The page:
Department of Parasitology, National Center of Microbiology, and National Center of Epidemiology, Instituto de Salud Carlos III, Ministry of Health, Hispano-Guinean Center of Tropical Diseases, Spanish Agency of International Cooperation, Madrid, Spain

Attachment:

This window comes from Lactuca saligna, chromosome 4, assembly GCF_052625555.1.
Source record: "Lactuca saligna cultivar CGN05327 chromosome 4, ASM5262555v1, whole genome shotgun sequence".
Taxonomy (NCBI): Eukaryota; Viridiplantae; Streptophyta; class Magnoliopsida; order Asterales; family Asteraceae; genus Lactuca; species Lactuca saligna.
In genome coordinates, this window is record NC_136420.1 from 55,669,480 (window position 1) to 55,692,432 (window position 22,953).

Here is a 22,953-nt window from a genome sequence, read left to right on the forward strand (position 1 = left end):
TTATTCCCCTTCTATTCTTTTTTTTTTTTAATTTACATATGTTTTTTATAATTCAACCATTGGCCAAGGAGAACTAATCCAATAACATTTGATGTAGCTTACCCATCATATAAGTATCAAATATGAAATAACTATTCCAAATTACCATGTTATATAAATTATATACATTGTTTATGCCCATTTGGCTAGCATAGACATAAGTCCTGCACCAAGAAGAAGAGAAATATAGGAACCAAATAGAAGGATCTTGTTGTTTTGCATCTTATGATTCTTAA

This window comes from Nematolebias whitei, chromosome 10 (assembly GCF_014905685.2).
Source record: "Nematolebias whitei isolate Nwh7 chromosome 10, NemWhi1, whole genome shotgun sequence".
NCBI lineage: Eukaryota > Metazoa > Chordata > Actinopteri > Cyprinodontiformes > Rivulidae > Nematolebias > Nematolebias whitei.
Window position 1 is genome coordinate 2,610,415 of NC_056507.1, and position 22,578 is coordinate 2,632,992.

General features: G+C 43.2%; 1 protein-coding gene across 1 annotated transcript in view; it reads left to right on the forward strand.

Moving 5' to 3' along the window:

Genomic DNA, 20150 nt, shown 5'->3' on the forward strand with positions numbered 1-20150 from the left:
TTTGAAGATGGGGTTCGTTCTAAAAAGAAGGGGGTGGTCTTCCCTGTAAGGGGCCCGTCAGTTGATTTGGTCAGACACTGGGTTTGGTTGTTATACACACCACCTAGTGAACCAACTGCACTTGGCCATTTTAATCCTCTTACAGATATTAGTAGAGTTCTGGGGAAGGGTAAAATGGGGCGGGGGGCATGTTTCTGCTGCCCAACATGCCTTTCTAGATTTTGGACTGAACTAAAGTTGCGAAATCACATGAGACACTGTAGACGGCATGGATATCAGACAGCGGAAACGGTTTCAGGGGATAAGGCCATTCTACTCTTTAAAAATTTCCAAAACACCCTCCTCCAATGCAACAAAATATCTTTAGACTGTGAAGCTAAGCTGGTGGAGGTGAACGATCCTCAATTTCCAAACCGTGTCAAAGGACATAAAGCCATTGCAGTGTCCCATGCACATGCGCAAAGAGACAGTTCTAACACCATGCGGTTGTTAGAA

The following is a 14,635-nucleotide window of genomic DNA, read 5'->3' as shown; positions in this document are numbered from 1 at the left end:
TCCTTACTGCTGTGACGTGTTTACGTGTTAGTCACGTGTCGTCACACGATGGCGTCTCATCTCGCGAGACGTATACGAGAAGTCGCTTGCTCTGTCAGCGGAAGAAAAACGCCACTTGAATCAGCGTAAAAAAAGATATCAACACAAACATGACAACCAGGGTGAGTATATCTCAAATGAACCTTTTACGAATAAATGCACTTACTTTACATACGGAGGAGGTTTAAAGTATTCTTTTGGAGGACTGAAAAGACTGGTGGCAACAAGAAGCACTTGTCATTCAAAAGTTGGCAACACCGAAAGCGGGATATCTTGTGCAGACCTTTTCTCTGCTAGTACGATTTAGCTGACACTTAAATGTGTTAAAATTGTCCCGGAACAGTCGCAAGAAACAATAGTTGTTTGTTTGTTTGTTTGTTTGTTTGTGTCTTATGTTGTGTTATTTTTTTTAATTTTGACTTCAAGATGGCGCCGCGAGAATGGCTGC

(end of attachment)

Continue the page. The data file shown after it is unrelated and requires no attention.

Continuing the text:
Between March 1990 and June 1992, a study was carried out in Equatorial Guinea on the in vitro response of Plasmodium falciparum to different antimalarial drugs. Field work for the study was conducted both in the country's island region as well as on the mainland, and resistant isolates were found to exhibit interregional differences. On the island of Bioko, 204 tests were performed with 16% (11 of 69) resistant to chloroquine, 9% (4 of 46) resistant to quinine, 14% (6 of 43) resistant to a combination of sulfadoxine/pyrimethamine, and 6.5% (3 of 46) resistant to amodiaquine. In the mainland area of Bata, the same antimalarial drugs and mefloquine were tested with the following results: 9% (5 of 58) resistant to chloroquine; 2% (1 of 58) resistant to amodiaquine, and 3% (2 of 58) resistant to a combination of sulfadoxine/pyrimethamine. No isolates resistant to quinine or mefloquine were found. Effective concentrations (EC50, EC90, and EC99) and regression lines (log dose/response) for each antimalarial drug were calculated to establish a surveillance system for antimalarial drug chemosensitivity in Equatorial Guinea. Finally, 12 isolates from 12 patients previously treated with chloroquine were studied to compare both tests (in vivo-in vitro) and obtain a correlation between the RII and RIII types of in vivo and in vitro resistances. No correlation for the RI type was found between the two methods.